In order to achieve the above object, there is provided a glow discharge generating apparatus comprising an anode and a cathode disposed opposite to each other in a glow discharge chamber; a main voltage source connected between the anode and the cathode for applying a pulse voltage of a predetermined waveform to generate the glow discharge between the anode and the cathode; triggering means for starting the glow discharge; and stabilizing means for stabilizing the glow discharge by making the electron density distribution uniform in the vicinity of the surface of the cathode only during at least part of a continuous period of the glow discharge.

BRIEF DESCRIPTION OF THE DRAWINGS

FIG. 1 is a circuit diagram of an embodiment of a glow discharge generating apparatus according to the present invention;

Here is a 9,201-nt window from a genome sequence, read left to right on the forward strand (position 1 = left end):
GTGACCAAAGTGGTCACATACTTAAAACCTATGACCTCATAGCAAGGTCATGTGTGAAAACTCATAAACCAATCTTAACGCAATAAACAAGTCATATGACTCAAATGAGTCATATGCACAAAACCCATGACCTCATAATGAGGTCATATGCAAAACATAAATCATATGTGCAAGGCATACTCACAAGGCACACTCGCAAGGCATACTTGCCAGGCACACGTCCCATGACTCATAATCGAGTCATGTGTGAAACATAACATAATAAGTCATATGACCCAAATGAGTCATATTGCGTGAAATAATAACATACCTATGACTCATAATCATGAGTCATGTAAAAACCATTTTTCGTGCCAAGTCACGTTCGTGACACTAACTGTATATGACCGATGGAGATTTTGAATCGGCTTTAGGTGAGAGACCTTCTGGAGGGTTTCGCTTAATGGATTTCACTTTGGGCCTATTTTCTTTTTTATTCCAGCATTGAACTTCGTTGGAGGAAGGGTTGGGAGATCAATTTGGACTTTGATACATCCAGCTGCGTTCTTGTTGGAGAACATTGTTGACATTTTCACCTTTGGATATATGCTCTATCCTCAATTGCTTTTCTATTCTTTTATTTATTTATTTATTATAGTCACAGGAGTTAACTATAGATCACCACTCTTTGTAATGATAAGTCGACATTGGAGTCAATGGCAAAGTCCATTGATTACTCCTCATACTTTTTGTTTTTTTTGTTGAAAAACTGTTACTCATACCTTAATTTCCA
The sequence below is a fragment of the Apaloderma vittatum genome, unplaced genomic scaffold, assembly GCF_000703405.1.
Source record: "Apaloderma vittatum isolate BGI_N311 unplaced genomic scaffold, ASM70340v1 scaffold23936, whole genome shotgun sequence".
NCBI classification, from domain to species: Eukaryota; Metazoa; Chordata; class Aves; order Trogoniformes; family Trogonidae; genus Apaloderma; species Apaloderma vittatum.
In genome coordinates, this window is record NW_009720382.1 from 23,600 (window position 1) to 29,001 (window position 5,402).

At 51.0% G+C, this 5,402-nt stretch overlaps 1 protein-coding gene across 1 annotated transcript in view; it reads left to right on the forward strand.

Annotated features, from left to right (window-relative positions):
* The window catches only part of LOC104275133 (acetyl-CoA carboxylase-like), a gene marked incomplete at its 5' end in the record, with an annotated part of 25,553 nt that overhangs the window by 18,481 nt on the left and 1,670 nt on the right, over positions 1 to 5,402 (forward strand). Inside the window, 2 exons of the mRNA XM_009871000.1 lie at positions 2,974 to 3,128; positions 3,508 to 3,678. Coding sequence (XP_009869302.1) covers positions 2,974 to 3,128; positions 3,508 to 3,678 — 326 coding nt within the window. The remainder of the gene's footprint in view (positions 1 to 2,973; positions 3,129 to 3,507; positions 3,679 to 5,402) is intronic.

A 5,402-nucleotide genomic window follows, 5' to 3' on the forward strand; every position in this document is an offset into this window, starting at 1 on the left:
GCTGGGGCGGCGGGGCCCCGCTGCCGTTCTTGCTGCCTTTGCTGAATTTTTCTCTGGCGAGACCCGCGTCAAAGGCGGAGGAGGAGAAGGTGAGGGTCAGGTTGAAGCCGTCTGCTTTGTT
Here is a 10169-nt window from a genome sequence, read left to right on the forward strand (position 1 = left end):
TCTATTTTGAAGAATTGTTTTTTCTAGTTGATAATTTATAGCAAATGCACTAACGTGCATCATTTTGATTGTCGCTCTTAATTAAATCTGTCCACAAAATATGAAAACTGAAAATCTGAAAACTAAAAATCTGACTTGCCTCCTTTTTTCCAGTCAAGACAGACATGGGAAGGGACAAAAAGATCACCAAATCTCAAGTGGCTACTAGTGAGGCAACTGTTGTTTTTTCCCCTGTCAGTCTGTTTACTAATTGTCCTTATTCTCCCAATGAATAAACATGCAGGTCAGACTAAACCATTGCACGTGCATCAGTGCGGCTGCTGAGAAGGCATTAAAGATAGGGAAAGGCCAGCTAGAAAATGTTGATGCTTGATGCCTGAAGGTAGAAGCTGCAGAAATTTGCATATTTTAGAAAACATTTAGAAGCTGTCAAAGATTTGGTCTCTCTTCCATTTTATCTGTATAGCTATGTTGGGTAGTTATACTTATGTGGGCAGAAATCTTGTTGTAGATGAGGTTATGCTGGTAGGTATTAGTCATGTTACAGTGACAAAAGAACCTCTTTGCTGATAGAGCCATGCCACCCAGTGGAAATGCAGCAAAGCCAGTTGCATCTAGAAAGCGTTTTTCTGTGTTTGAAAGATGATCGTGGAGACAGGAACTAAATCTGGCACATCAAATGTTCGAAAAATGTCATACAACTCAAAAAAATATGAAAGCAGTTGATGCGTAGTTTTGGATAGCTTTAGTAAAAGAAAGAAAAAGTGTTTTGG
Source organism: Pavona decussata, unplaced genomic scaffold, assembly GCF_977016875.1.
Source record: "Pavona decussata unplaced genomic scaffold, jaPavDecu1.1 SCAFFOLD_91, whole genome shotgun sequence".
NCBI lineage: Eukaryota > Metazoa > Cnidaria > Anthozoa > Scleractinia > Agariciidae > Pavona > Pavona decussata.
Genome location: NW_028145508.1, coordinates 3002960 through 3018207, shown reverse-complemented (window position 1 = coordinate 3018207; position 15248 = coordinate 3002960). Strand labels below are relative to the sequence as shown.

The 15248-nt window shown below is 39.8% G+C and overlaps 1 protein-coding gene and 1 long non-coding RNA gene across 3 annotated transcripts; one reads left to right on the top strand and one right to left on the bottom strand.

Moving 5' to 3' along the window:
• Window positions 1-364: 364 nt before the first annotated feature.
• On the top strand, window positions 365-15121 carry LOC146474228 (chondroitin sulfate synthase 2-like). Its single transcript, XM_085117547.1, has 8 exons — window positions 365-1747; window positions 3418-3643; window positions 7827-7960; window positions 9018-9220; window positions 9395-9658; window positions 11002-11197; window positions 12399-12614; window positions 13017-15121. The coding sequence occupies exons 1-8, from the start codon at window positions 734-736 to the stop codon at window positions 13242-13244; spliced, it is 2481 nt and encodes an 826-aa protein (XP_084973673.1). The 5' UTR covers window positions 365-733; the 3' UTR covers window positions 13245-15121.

FIG. 2 is a perspective view showing an example of the surface shape of the cathode confronting the anode in FIG. 1;

FIGS. 3A and 3B are enlarged views showing part of the cross section along the line III--III in FIG. 1 in relation to a glow discharge;

FIGS. 4A to 4D are timing charts of the voltage and current waveforms at predetermined portions of the apparatus shown in FIG. 1;

FIG. 5 is a view showing one example of a characteristic diagram illustrating the relationship between the charging voltage value of a capacitor in an auxiliary discharge circuit in FIG. 1 and an arc discharge generating probability; and

FIG. 6 is a circuit diagram of another embodiment of the apparatus of the present invention.

DETAILED DESCRIPTION OF THE PREFERRED EMBODIMENTS

The present invention will now be described in more detail with reference to the accompanying drawings.